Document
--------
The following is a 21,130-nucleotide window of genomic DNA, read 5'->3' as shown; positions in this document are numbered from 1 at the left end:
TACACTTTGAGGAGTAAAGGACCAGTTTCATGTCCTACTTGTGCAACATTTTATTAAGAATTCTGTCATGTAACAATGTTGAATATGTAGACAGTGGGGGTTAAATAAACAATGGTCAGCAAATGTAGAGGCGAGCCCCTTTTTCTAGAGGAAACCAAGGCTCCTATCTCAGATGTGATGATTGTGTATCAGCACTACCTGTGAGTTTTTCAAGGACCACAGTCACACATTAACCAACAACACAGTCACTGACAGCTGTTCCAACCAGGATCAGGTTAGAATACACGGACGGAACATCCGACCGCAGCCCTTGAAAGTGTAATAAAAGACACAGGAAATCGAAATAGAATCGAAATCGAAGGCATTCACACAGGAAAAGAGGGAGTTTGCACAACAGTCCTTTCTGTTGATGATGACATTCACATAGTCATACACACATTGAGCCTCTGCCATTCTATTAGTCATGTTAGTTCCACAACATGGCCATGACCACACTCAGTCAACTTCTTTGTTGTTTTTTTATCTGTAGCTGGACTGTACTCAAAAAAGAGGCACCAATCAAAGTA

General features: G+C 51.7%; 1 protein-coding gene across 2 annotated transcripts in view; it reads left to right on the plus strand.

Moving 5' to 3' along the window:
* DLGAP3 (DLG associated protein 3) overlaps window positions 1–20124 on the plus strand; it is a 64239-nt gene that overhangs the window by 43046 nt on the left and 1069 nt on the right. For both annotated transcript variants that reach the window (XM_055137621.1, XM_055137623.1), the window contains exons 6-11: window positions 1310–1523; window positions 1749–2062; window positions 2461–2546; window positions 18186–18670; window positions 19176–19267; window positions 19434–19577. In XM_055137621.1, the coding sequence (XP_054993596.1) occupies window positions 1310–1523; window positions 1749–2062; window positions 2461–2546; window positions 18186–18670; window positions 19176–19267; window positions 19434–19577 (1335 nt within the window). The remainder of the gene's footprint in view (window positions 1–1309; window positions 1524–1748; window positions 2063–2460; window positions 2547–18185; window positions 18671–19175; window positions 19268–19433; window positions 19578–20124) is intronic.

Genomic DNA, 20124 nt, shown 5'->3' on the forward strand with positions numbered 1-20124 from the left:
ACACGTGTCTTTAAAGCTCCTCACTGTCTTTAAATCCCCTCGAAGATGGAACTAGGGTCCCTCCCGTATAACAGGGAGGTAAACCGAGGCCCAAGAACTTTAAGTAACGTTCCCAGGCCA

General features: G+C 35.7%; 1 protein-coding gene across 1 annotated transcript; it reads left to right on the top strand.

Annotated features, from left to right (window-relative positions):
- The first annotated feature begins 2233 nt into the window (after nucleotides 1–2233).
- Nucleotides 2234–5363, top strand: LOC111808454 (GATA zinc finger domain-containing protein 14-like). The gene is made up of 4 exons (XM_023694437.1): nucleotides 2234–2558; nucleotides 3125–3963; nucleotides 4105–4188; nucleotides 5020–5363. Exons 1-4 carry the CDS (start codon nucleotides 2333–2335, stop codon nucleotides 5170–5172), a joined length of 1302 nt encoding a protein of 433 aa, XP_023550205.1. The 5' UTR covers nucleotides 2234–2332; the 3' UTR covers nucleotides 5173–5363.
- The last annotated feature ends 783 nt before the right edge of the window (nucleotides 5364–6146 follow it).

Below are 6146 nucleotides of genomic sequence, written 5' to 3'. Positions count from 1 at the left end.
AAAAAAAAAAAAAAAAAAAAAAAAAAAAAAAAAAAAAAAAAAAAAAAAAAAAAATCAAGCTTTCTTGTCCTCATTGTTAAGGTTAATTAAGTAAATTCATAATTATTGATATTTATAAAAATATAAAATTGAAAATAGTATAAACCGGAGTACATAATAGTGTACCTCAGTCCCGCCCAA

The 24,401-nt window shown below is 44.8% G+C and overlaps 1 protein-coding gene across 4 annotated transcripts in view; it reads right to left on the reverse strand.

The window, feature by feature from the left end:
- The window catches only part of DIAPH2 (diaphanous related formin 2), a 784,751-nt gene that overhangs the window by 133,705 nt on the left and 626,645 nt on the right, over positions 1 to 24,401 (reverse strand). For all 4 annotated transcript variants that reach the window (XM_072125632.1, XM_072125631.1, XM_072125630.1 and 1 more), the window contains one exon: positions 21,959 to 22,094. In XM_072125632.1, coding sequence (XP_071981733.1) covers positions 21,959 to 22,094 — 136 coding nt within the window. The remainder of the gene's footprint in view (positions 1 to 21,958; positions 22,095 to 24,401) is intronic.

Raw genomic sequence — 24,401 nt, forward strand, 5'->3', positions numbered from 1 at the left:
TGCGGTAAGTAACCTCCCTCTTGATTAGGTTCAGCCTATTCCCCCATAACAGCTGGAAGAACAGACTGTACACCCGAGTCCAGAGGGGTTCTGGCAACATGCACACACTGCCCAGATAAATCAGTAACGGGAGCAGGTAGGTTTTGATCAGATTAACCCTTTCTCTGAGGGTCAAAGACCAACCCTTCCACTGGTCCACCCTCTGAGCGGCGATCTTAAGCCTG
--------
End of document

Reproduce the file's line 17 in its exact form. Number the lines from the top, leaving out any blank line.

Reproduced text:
- The window catches only part of DIAPH2 (diaphanous related formin 2), a 784,751-nt gene that overhangs the window by 133,705 nt on the left and 626,645 nt on the right, over positions 1 to 24,401 (reverse strand). For all 4 annotated transcript variants that reach the window (XM_072125632.1, XM_072125631.1, XM_072125630.1 and 1 more), the window contains one exon: positions 21,959 to 22,094. In XM_072125632.1, coding sequence (XP_071981733.1) covers positions 21,959 to 22,094 — 136 coding nt within the window. The remainder of the gene's footprint in view (positions 1 to 21,958; positions 22,095 to 24,401) is intronic.